YELLOW and white butterflies fluttered like tissue paper along the sheer staircase overhead, receding into the mountain mist with the steps. “Look, the butterflies are saying to follow them,” Amila said, “just like they told the ancient kings.”
The butterflies come from the four corners of Sri Lanka’s island to worship Buddha’s footprint and die, story has it. As I heaved up the remaining steps, I was thinking I might have to join them. My lungs were wheezing like clapped-out bagpipes. I was sure the air was made of gravel.
“You mustn’t think of giving up,” my Sri Lankan companions encouraged me. “Don’t think about what’s ahead. Take each and every step as it comes. Don’t look up.”
Worshipers believe it’s unlucky not to finish the climb — causing the mountain gods great displeasure.
Like the butterflies, I’d been lured to the sacred mountain of Sri Pada, Adam’s Peak. I’d been seduced by the fairy-tale picture – like a child’s drawing of a pyramid mountain with its winding staircase leading to a temple in the sky.
But on arrival I’d found a muddy path lined with stalls of bald-headed dolls, plastic bats and balls made in Korea and psychedelic-coloured ornaments. It looked more like a scene from Blackpool promenade than the entrance to a sacred mountain.
And sure enough, Sri Lankans were stepping out in flip flops and smart-casual dress as if taking a stroll on the sea-front, not heading up a mountain of 7,359 feet. They pottered along carrying large flasks of tea, plastic bags of snacks, even children.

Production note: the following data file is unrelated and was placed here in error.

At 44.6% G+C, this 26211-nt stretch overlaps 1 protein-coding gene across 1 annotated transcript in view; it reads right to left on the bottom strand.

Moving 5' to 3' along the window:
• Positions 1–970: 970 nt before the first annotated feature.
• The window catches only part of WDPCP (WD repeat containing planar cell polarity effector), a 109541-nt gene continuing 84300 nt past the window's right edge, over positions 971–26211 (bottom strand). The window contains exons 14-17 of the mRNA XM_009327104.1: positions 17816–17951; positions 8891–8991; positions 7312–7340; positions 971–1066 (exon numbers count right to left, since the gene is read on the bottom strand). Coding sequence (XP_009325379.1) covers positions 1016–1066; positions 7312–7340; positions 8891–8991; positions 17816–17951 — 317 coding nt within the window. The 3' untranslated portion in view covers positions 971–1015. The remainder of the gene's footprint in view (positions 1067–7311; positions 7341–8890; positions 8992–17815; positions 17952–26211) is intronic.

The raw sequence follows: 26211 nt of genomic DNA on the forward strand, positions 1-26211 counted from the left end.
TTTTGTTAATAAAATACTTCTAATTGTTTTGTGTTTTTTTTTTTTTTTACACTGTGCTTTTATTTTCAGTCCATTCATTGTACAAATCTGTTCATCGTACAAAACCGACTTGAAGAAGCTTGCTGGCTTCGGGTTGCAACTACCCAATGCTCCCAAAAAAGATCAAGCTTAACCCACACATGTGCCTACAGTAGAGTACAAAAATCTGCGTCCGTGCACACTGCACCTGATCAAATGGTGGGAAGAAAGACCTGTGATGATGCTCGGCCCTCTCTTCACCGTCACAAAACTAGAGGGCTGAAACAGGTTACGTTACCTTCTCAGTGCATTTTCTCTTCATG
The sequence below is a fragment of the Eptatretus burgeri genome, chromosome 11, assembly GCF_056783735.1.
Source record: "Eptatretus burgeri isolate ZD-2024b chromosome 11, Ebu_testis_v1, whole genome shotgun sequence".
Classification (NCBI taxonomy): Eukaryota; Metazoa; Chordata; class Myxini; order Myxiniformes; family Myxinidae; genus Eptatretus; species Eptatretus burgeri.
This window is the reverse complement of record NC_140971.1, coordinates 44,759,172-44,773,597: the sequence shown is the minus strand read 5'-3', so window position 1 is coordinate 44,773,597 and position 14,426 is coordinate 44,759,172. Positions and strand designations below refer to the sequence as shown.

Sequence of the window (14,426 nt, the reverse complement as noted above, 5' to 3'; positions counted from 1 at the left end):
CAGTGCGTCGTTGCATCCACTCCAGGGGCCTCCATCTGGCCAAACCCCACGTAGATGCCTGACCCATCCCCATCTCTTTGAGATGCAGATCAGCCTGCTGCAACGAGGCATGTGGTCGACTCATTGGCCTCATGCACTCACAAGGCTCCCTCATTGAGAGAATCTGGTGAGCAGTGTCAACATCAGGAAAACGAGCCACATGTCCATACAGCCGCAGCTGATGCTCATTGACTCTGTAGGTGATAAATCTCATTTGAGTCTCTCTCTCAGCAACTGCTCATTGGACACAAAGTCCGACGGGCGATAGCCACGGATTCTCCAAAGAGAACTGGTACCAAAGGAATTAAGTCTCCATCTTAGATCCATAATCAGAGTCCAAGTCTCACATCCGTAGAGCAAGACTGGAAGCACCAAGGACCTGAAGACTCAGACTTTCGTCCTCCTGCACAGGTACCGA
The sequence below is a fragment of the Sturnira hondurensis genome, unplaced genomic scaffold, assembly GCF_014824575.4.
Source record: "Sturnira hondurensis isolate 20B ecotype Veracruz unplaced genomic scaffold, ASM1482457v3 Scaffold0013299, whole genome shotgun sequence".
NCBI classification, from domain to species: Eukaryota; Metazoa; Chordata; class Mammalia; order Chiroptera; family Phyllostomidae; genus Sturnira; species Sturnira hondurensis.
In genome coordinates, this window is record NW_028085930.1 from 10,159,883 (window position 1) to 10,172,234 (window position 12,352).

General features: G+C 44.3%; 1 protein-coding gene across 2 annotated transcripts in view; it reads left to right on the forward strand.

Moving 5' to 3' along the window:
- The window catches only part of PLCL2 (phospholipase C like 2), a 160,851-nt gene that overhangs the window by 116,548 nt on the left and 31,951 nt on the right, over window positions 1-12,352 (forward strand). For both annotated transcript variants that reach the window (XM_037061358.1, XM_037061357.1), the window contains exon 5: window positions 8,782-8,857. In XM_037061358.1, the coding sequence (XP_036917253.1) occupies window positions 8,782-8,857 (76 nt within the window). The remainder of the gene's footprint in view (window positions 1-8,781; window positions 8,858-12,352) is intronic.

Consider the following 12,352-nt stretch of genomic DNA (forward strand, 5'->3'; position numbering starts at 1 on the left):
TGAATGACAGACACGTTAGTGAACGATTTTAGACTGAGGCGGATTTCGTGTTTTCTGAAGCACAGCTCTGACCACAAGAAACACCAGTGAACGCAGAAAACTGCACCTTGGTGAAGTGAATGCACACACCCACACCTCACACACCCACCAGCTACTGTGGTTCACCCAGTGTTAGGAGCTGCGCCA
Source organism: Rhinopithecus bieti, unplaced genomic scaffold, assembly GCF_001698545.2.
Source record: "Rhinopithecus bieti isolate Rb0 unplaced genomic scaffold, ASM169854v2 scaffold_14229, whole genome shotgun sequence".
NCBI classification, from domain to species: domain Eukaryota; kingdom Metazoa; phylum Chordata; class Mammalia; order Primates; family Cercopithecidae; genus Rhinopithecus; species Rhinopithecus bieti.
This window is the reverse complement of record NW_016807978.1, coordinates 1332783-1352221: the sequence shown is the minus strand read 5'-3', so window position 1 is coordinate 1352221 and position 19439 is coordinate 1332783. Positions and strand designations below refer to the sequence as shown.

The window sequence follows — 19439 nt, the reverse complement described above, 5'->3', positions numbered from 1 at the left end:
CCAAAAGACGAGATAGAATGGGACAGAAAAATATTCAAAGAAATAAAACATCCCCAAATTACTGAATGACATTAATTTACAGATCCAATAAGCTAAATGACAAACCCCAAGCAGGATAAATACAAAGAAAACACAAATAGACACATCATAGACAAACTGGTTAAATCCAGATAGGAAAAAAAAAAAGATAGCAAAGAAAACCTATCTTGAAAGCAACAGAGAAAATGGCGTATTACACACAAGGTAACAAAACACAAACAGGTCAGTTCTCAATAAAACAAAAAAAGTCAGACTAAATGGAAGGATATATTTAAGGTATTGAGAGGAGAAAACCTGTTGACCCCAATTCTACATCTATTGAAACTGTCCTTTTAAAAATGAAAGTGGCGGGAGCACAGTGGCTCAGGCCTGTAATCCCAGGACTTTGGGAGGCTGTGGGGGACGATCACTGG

The path was easy to begin with, the red tilak pressed upon our foreheads to give us Saman’s protection — one of the guardian gods of Sri Pada. As first-timers, white cloth bands were tied to our wrists too, a coin wrapped in them for luck. At Indikatu Pana we’d unravelled spools of thread along the hedgerow. Here Lord Buddha had paused to mend his robe, it’s said. The threads stretched out along the path-side like a great white cobweb.
“Karunavai,” pilgrims greeted us. Compassion. “Theruwan Sanarai.” May the triple gem of Buddha protect you.
Amila encouraged me to greet the pilgrims with these ancient spiritual greetings. I stumbled clumsily on the words but the Sri Lankans smiled and answered, delighted that this European was speaking ‘their language’.
The atmosphere on the path was one of cheerfulness and encouragement. A couple of teenage girls stopped to give me a handful of dried fruit.
As we climbed every upwards, the steps felt relentless. A mother and daughter struggled upwards. “How old is your mother?” I asked. “Eighty-three — and on her 65th ascent.”
I scolded myself: Get a grip.
At last we’d ran out of steps. Below the temple, monks were laughing together, huddled over steaming cups of tea. We passed on by, making our way to the shrine of the giant footprint venerated by four major religions: For Buddhists, none other than Lord Buddhas; for Hindus, Shiva’s; for Muslims, Adam’s and for Christians, St Thomas’.
I stood with my own thoughts as Amila bowed down at the shrine of the footprint. We tied our wristbands on a post and made a wish. Dimuthu and I rang the bell, its announcement of our ascent echoing over the Peak Wilderness. I thought of the eighty-three year old ringing the bell sixty-five times — one peel for every ascent.
“You know, if your wish comes true,” Dimuthu said. “You must come back and climb the mountain again.” I nodded and smiled. I’d asked for happiness – and happiness was climbing Sri Pada just the one glorious time.
Turning to face the long downward climb, I felt strangely emotional. It was just a mountain for me, yet at that moment I felt something in my life was going to change.
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